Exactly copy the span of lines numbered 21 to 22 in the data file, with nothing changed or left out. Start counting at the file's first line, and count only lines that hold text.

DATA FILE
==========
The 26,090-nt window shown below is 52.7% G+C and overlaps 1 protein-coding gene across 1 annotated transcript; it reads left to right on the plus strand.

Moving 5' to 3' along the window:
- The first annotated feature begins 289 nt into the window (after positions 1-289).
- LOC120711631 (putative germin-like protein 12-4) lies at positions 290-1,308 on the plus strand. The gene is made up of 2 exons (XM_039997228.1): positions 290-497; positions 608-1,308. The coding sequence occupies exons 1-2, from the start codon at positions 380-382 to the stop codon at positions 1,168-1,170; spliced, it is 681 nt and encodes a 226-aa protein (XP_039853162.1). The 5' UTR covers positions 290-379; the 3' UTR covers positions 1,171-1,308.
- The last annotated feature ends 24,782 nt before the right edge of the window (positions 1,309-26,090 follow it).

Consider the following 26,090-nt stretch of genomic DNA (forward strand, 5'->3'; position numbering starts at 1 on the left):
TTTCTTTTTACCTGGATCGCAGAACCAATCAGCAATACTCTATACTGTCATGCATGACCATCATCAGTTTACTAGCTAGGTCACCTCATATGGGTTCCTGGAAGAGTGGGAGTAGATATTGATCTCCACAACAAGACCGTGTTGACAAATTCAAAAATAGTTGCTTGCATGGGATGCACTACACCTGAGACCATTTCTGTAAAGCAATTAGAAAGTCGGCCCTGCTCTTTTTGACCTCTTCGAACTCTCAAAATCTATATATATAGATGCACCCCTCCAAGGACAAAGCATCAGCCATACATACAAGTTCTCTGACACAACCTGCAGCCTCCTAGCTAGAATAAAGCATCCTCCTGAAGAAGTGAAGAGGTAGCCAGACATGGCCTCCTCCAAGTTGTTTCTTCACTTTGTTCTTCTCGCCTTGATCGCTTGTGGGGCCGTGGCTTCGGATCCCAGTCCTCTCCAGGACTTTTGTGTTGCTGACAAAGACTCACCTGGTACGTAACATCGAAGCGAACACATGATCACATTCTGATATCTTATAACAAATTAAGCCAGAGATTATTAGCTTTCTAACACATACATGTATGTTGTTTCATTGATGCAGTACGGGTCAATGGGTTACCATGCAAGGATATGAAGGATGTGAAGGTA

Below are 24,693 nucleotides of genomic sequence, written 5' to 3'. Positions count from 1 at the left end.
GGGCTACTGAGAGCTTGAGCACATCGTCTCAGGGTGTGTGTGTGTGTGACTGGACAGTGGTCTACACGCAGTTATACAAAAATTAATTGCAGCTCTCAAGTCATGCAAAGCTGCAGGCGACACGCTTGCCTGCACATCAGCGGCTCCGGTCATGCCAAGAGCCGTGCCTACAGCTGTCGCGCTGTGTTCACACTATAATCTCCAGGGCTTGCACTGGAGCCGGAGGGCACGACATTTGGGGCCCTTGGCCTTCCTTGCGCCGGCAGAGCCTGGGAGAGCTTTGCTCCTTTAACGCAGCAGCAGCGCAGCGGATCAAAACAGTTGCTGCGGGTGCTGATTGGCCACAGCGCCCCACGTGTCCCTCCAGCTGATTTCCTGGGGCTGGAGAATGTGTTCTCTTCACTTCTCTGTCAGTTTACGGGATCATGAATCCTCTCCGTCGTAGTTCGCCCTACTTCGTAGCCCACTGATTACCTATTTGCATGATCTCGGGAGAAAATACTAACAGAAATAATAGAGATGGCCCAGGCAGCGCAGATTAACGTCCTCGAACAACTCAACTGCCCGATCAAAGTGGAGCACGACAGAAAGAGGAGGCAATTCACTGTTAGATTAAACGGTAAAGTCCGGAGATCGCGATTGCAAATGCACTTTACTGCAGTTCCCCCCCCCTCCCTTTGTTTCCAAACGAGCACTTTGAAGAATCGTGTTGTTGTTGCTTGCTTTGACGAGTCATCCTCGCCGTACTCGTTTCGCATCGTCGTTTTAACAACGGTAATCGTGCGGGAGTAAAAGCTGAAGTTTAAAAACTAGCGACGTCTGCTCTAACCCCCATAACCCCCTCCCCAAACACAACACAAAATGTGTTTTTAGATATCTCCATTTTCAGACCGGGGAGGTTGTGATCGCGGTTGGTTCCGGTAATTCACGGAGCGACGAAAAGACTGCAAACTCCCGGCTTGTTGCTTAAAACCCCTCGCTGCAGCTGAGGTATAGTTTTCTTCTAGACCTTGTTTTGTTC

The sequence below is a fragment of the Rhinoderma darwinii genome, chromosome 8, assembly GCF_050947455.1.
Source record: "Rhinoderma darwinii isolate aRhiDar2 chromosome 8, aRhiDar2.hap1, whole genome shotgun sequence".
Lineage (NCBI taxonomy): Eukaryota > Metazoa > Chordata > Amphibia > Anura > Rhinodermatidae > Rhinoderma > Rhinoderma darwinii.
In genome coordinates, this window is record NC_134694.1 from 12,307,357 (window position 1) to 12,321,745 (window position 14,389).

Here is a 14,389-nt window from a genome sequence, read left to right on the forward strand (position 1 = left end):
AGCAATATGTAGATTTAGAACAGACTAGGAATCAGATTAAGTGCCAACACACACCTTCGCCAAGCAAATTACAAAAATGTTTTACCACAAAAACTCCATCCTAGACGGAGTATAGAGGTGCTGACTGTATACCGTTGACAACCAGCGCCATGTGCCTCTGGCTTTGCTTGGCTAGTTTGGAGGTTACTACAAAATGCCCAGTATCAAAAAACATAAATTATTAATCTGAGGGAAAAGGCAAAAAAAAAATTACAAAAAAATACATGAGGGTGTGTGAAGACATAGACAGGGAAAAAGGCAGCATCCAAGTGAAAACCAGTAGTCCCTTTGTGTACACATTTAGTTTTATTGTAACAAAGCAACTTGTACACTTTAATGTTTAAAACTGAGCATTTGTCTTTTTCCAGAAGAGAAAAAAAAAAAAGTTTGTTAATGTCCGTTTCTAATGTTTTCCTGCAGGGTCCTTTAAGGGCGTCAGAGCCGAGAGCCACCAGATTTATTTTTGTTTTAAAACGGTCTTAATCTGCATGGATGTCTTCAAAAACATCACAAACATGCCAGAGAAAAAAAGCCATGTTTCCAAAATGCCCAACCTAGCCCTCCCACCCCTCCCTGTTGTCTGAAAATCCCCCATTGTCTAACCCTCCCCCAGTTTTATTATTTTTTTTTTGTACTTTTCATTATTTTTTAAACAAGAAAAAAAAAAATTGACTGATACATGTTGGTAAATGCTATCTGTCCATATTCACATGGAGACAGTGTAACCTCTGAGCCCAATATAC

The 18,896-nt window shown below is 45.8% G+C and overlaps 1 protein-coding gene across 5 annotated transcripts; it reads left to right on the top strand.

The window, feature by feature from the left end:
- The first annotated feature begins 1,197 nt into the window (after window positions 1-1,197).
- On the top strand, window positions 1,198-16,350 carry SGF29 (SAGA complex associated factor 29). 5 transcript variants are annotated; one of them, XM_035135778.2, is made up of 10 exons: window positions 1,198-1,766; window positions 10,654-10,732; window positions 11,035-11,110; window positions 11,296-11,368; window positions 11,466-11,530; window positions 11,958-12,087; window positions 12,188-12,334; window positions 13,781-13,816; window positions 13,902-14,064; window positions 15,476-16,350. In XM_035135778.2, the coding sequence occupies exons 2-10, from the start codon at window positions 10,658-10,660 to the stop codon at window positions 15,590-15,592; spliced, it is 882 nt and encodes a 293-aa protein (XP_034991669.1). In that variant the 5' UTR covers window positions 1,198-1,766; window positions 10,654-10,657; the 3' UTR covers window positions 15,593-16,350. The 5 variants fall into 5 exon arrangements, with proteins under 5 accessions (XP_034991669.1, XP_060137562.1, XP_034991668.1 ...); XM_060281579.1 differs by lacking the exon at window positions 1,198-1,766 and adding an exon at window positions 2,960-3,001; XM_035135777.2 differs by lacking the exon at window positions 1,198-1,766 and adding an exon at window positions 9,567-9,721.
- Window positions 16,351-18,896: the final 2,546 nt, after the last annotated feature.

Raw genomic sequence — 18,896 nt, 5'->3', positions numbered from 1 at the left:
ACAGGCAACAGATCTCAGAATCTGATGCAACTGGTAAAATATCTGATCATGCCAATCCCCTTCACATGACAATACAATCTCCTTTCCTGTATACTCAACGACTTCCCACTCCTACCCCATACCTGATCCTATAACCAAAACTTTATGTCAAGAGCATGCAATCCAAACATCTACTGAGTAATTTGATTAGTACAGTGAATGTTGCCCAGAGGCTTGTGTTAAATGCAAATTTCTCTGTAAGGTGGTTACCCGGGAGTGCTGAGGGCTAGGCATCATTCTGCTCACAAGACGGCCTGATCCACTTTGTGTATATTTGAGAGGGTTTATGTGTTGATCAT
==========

Raw genomic sequence — 18,896 nt, 5'->3', positions numbered from 1 at the left:
ACAGGCAACAGATCTCAGAATCTGATGCAACTGGTAAAATATCTGATCATGCCAATCCCCTTCACATGACAATACAATCTCCTTTCCTGTATACTCAACGACTTCCCACTCCTACCCCATACCTGATCCTATAACCAAAACTTTATGTCAAGAGCATGCAATCCAAACATCTACTGAGTAATTTGATTAGTACAGTGAATGTTGCCCAGAGGCTTGTGTTAAATGCAAATTTCTCTGTAAGGTGGTTACCCGGGAGTGCTGAGGGCTAGGCATCATTCTGCTCACAAGACGGCCTGATCCACTTTGTGTATATTTGAGAGGGTTTATGTGTTGATCAT